Louisiana editorial roundup
Posted November 30
Recent editorials from Louisiana newspapers:
The Advocate on a mass shooting in the New Orleans French Quarter:
In south Louisiana, a season supposedly devoted to peace on Earth and goodwill toward men has begun with bloodshed in our streets. The weekend's violence shows how far we are from the promise of Christmas as another yuletide approaches.
Early Sunday morning, barely more than a couple of days after Thanksgiving, an argument between two visitors to Bourbon Street in New Orleans prompted a gunfight that killed 25-year-old tattoo artist Demontris Toliver and injured nine others. The incident evoked memories of a similar Bourbon Street tragedy in June 2014, when a gunfight left nine victims with bullet wounds, claiming the life of 21-year-old Hammond nursing student Brittany Thomas.
On Sunday evening in Baton Rouge, gunman Terrell Walker shot and tossed his girlfriend, April Peck, from the vehicle he was driving, then returned to the scene and injured a 17-year-old paramedic trainee and a doctor who had stopped to help Peck. Both the doctor and the EMT trainee are expected to recover, but Peck died from her injuries. Walker later died during a gunbattle with police.
How sad that Bourbon Street, a French Quarter destination defined by good times, should once again become a war zone. How tragic that Baton Rouge's Essen Lane, home to a hospital and related medical complexes, should be a place not of healing, but hatred and violence. But the biggest irony is that bullets are flying in south Louisiana as residents string lights and erect mangers to await a holiday grounded in the brotherhood of man.
The shootings obviously don't bode well for Louisiana's profile in the nation and the world, a reality that threatens the local tourism industry. That's especially troublesome in New Orleans, an iconic spot for visitors from around the globe.
But Monday morning brought a terrible reminder that indiscriminate violence isn't just a Louisiana problem. A knife-wielding man went on a rampage at Ohio State University in Columbus, injuring 10 people before dying himself.
Such incidents underscore the importance of a healthy police presence to help apprehend those who would harm us, but the simple fact is that police can't be everywhere. No official decree or legislative action can fully prevent such tragedies.
Christmas resonates in our wider civic culture, among those of many faiths and in secular society, because it speaks to a hunger we often feel for something no government policy can give us. The headlines reveal not only material poverty, but spiritual poverty, too — a cultural crisis in which too many of our fellow citizens feel disconnected from the basic human virtues that bind us to each other.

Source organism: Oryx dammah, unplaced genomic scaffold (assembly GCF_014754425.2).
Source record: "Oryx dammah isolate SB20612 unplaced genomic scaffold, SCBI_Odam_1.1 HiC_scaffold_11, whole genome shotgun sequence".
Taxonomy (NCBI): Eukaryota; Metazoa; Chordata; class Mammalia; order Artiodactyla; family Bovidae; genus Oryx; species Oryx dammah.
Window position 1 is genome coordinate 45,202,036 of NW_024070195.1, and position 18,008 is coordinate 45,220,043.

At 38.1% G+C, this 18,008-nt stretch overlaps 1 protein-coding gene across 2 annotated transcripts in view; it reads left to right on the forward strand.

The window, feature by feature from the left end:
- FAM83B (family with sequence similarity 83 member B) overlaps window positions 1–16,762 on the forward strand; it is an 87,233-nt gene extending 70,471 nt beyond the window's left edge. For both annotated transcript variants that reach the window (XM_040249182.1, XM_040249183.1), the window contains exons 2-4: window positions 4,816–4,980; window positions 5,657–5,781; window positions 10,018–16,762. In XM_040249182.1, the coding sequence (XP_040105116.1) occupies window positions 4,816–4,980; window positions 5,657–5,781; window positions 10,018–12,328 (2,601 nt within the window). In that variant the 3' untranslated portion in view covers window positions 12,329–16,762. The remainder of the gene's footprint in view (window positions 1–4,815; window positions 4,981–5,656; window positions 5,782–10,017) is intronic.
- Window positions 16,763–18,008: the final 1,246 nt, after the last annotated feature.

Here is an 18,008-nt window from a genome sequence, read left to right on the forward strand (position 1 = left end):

But the promise of the season is still among us, if we care to kindle it. It was evident in the first responders who arrived on Bourbon Street on Sunday to risk their lives to protect others. And it was amply demonstrated by two men — one just 17 — who stopped to help a stranger on Essen Lane in Baton Rouge and suffered for their sacrifice.
These are the heroes who hold the spirit of Christmas — now, and every day of the year.
The Courier on protecting Louisiana's natural resources:
It has been more than six years since the BP oil spill poured an estimated 210 million gallons of oil into the Gulf of Mexico.
But a recent report by a watchdog group says that thousands of smaller oil spills have left their own marks on the Gulf since the three-month BP spill finally ended in 2010.
SkyTruth's report said 11,700 spills have been claimed by industry to the federal government's regulators — which accounted for about 1 million gallons per year.
"With all these leaks and spills, it means that the infrastructure is aging," said Jonathon Henderson with the Vanishing Earth blog in an interview published by WWL-TV. "It means that there's nobody really watching. There's no entity out there day by day making sure these problems are dealt with."
The good news is that environmental experts agree that even with the large number of spills, the amount of oil being released each year — and the damage they combine to cause — is miniscule compared to the BP disaster.
"Many of the incidents that get reported are very small in nature, have very quick, immediate responses and there is no immediate impact," Gifford Briggs, with the Louisiana Oil and Gas Association, said to WWL.
The bad news, though, is that so many spills continue to affect the Gulf and the resilient but vulnerable food web that encompasses all of the sealife in it.
Even worse is the fact that as oil companies rely more on fracking to extract oil from beneath the Gulf, the chemicals involved in that process can spill into the water. And, unlike oil, those chemicals aren't always visible.
This is an ongoing concern, one that has challenged watchdogs and government agencies since before the BP spill.
But it is one that demands attention from those agencies and the politicians who decide on the resources they have to keep our waters safe for the humans, animals and plants that rely on them.
A probe by The Associated Press in 2015 exposed information about a continuing oil spill at a Taylor Energy well in the Gulf. The federal government was relying on information from Taylor to estimate the extent of the spill, but after the AP report, the Coast Guard increased its estimates to 20 times the original rate of leakage.